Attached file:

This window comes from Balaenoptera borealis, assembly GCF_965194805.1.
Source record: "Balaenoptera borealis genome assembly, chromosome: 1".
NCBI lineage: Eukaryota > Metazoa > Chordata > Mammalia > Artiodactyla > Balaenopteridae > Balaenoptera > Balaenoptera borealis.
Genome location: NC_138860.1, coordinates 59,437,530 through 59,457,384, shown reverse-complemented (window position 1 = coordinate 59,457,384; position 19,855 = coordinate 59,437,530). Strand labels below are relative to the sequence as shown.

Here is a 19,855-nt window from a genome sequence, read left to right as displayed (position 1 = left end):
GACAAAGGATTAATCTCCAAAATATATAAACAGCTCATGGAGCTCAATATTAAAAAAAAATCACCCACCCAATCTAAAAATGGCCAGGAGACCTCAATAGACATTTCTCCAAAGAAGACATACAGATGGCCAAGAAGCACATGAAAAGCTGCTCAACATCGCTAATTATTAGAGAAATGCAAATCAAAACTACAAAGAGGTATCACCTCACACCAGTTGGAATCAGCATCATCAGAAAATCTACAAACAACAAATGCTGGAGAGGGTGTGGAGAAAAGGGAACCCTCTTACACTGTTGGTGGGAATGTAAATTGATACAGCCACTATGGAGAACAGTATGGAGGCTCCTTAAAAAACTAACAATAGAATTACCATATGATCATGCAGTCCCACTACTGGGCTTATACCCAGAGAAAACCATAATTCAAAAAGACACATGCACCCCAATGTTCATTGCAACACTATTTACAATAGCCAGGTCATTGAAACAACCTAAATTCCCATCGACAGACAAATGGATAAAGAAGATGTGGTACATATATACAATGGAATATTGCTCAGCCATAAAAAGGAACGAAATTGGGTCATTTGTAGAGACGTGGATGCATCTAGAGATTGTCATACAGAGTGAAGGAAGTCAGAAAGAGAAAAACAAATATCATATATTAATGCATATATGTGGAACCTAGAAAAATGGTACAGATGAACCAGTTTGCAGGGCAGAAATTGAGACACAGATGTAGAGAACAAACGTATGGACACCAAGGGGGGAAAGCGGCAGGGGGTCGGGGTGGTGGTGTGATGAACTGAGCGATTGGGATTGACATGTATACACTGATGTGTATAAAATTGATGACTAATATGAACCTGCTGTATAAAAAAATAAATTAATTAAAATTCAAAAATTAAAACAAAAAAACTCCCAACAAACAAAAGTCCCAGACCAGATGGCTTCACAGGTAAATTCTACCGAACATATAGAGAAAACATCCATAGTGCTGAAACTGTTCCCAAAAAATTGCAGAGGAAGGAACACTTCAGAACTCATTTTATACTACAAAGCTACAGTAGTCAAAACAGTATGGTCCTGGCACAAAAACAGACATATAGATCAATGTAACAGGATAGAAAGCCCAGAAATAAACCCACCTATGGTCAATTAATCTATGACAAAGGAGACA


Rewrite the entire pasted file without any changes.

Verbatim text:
This window comes from Balaenoptera borealis, assembly GCF_965194805.1.
Source record: "Balaenoptera borealis genome assembly, chromosome: 1".
NCBI lineage: Eukaryota > Metazoa > Chordata > Mammalia > Artiodactyla > Balaenopteridae > Balaenoptera > Balaenoptera borealis.
Genome location: NC_138860.1, coordinates 59,437,530 through 59,457,384, shown reverse-complemented (window position 1 = coordinate 59,457,384; position 19,855 = coordinate 59,437,530). Strand labels below are relative to the sequence as shown.

Here is a 19,855-nt window from a genome sequence, read left to right as displayed (position 1 = left end):
GACAAAGGATTAATCTCCAAAATATATAAACAGCTCATGGAGCTCAATATTAAAAAAAAATCACCCACCCAATCTAAAAATGGCCAGGAGACCTCAATAGACATTTCTCCAAAGAAGACATACAGATGGCCAAGAAGCACATGAAAAGCTGCTCAACATCGCTAATTATTAGAGAAATGCAAATCAAAACTACAAAGAGGTATCACCTCACACCAGTTGGAATCAGCATCATCAGAAAATCTACAAACAACAAATGCTGGAGAGGGTGTGGAGAAAAGGGAACCCTCTTACACTGTTGGTGGGAATGTAAATTGATACAGCCACTATGGAGAACAGTATGGAGGCTCCTTAAAAAACTAACAATAGAATTACCATATGATCATGCAGTCCCACTACTGGGCTTATACCCAGAGAAAACCATAATTCAAAAAGACACATGCACCCCAATGTTCATTGCAACACTATTTACAATAGCCAGGTCATTGAAACAACCTAAATTCCCATCGACAGACAAATGGATAAAGAAGATGTGGTACATATATACAATGGAATATTGCTCAGCCATAAAAAGGAACGAAATTGGGTCATTTGTAGAGACGTGGATGCATCTAGAGATTGTCATACAGAGTGAAGGAAGTCAGAAAGAGAAAAACAAATATCATATATTAATGCATATATGTGGAACCTAGAAAAATGGTACAGATGAACCAGTTTGCAGGGCAGAAATTGAGACACAGATGTAGAGAACAAACGTATGGACACCAAGGGGGGAAAGCGGCAGGGGGTCGGGGTGGTGGTGTGATGAACTGAGCGATTGGGATTGACATGTATACACTGATGTGTATAAAATTGATGACTAATATGAACCTGCTGTATAAAAAAATAAATTAATTAAAATTCAAAAATTAAAACAAAAAAACTCCCAACAAACAAAAGTCCCAGACCAGATGGCTTCACAGGTAAATTCTACCGAACATATAGAGAAAACATCCATAGTGCTGAAACTGTTCCCAAAAAATTGCAGAGGAAGGAACACTTCAGAACTCATTTTATACTACAAAGCTACAGTAGTCAAAACAGTATGGTCCTGGCACAAAAACAGACATATAGATCAATGTAACAGGATAGAAAGCCCAGAAATAAACCCACCTATGGTCAATTAATCTATGACAAAGGAGACA